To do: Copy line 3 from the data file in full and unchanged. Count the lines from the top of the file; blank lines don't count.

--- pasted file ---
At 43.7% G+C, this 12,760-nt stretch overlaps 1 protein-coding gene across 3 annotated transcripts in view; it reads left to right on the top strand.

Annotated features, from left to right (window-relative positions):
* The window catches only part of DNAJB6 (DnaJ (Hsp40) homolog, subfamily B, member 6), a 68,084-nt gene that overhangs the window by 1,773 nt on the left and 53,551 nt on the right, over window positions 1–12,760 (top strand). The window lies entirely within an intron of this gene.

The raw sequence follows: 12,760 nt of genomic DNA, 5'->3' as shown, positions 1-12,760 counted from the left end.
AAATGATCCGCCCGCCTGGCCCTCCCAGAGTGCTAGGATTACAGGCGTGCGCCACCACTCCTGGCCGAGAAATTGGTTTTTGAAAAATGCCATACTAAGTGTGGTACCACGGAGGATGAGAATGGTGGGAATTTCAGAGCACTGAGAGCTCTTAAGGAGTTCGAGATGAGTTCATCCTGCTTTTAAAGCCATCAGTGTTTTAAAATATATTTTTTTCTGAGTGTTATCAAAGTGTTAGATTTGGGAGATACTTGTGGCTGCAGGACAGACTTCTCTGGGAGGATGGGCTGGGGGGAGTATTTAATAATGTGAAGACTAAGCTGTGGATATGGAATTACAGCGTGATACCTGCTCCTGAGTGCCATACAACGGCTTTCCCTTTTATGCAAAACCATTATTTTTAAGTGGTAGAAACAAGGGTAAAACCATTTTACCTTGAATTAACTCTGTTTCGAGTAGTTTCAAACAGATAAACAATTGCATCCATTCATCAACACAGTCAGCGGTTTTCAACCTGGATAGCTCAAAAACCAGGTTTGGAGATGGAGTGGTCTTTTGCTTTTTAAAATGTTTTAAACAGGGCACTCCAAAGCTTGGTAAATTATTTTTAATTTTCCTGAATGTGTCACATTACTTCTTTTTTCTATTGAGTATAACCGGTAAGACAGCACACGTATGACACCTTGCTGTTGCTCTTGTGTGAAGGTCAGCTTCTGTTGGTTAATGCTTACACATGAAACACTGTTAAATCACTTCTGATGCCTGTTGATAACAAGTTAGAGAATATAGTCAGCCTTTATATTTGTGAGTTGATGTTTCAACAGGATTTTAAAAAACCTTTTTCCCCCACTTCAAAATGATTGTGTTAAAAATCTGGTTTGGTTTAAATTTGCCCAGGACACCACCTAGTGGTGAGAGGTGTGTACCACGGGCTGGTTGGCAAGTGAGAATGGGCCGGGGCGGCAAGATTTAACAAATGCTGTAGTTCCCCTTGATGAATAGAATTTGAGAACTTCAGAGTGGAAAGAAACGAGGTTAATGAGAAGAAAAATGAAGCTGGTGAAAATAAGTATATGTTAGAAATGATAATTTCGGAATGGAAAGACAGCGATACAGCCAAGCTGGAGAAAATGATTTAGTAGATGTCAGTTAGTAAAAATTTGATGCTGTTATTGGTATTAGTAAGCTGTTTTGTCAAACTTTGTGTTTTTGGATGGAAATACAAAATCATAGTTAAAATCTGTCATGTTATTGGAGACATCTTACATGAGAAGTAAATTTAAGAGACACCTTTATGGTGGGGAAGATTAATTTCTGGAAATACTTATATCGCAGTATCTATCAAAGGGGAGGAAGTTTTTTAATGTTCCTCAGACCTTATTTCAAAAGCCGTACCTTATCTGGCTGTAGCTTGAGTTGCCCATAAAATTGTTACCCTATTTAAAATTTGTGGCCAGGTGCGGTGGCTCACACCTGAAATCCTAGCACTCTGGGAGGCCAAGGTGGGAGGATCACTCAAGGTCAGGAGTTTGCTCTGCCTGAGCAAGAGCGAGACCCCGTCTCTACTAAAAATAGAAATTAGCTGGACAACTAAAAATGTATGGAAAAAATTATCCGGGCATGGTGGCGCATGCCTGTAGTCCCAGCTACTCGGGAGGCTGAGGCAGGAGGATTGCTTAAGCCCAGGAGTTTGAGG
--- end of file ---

* The window catches only part of DNAJB6 (DnaJ (Hsp40) homolog, subfamily B, member 6), a 68,084-nt gene that overhangs the window by 1,773 nt on the left and 53,551 nt on the right, over window positions 1–12,760 (top strand). The window lies entirely within an intron of this gene.